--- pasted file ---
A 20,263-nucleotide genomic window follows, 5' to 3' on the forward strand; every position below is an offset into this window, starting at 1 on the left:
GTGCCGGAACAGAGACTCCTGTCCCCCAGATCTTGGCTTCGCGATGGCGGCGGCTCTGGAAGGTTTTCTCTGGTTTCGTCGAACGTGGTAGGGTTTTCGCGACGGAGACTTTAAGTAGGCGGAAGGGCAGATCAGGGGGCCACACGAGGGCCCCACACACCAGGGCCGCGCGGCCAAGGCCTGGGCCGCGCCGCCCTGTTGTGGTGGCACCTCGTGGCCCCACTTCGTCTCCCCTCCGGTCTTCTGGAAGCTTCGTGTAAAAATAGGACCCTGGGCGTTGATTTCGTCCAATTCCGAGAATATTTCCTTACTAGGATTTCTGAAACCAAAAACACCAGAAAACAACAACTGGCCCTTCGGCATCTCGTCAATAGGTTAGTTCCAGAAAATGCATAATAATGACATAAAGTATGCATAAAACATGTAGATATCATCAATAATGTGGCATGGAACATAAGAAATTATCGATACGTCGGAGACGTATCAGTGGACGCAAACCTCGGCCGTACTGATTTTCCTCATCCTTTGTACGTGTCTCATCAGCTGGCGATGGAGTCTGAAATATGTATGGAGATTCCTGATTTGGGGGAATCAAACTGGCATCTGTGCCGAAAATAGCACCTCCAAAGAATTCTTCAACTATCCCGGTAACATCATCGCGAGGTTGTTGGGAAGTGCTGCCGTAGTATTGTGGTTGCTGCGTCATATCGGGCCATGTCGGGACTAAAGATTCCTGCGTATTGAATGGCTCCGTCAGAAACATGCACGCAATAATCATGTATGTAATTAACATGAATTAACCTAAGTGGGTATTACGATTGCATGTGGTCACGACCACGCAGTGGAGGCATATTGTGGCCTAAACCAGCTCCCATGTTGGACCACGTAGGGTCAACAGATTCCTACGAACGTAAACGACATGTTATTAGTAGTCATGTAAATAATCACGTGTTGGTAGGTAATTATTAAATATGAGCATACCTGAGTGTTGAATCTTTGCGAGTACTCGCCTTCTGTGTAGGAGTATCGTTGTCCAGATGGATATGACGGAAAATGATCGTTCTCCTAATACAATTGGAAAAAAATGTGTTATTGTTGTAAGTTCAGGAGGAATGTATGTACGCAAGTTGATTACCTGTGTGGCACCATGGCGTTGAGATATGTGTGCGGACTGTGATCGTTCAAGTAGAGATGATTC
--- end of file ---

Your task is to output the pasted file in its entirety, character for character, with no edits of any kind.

A 20,263-nucleotide genomic window follows, 5' to 3' on the forward strand; every position below is an offset into this window, starting at 1 on the left:
GTGCCGGAACAGAGACTCCTGTCCCCCAGATCTTGGCTTCGCGATGGCGGCGGCTCTGGAAGGTTTTCTCTGGTTTCGTCGAACGTGGTAGGGTTTTCGCGACGGAGACTTTAAGTAGGCGGAAGGGCAGATCAGGGGGCCACACGAGGGCCCCACACACCAGGGCCGCGCGGCCAAGGCCTGGGCCGCGCCGCCCTGTTGTGGTGGCACCTCGTGGCCCCACTTCGTCTCCCCTCCGGTCTTCTGGAAGCTTCGTGTAAAAATAGGACCCTGGGCGTTGATTTCGTCCAATTCCGAGAATATTTCCTTACTAGGATTTCTGAAACCAAAAACACCAGAAAACAACAACTGGCCCTTCGGCATCTCGTCAATAGGTTAGTTCCAGAAAATGCATAATAATGACATAAAGTATGCATAAAACATGTAGATATCATCAATAATGTGGCATGGAACATAAGAAATTATCGATACGTCGGAGACGTATCAGTGGACGCAAACCTCGGCCGTACTGATTTTCCTCATCCTTTGTACGTGTCTCATCAGCTGGCGATGGAGTCTGAAATATGTATGGAGATTCCTGATTTGGGGGAATCAAACTGGCATCTGTGCCGAAAATAGCACCTCCAAAGAATTCTTCAACTATCCCGGTAACATCATCGCGAGGTTGTTGGGAAGTGCTGCCGTAGTATTGTGGTTGCTGCGTCATATCGGGCCATGTCGGGACTAAAGATTCCTGCGTATTGAATGGCTCCGTCAGAAACATGCACGCAATAATCATGTATGTAATTAACATGAATTAACCTAAGTGGGTATTACGATTGCATGTGGTCACGACCACGCAGTGGAGGCATATTGTGGCCTAAACCAGCTCCCATGTTGGACCACGTAGGGTCAACAGATTCCTACGAACGTAAACGACATGTTATTAGTAGTCATGTAAATAATCACGTGTTGGTAGGTAATTATTAAATATGAGCATACCTGAGTGTTGAATCTTTGCGAGTACTCGCCTTCTGTGTAGGAGTATCGTTGTCCAGATGGATATGACGGAAAATGATCGTTCTCCTAATACAATTGGAAAAAAATGTGTTATTGTTGTAAGTTCAGGAGGAATGTATGTACGCAAGTTGATTACCTGTGTGGCACCATGGCGTTGAGATATGTGTGCGGACTGTGATCGTTCAAGTAGAGATGATTC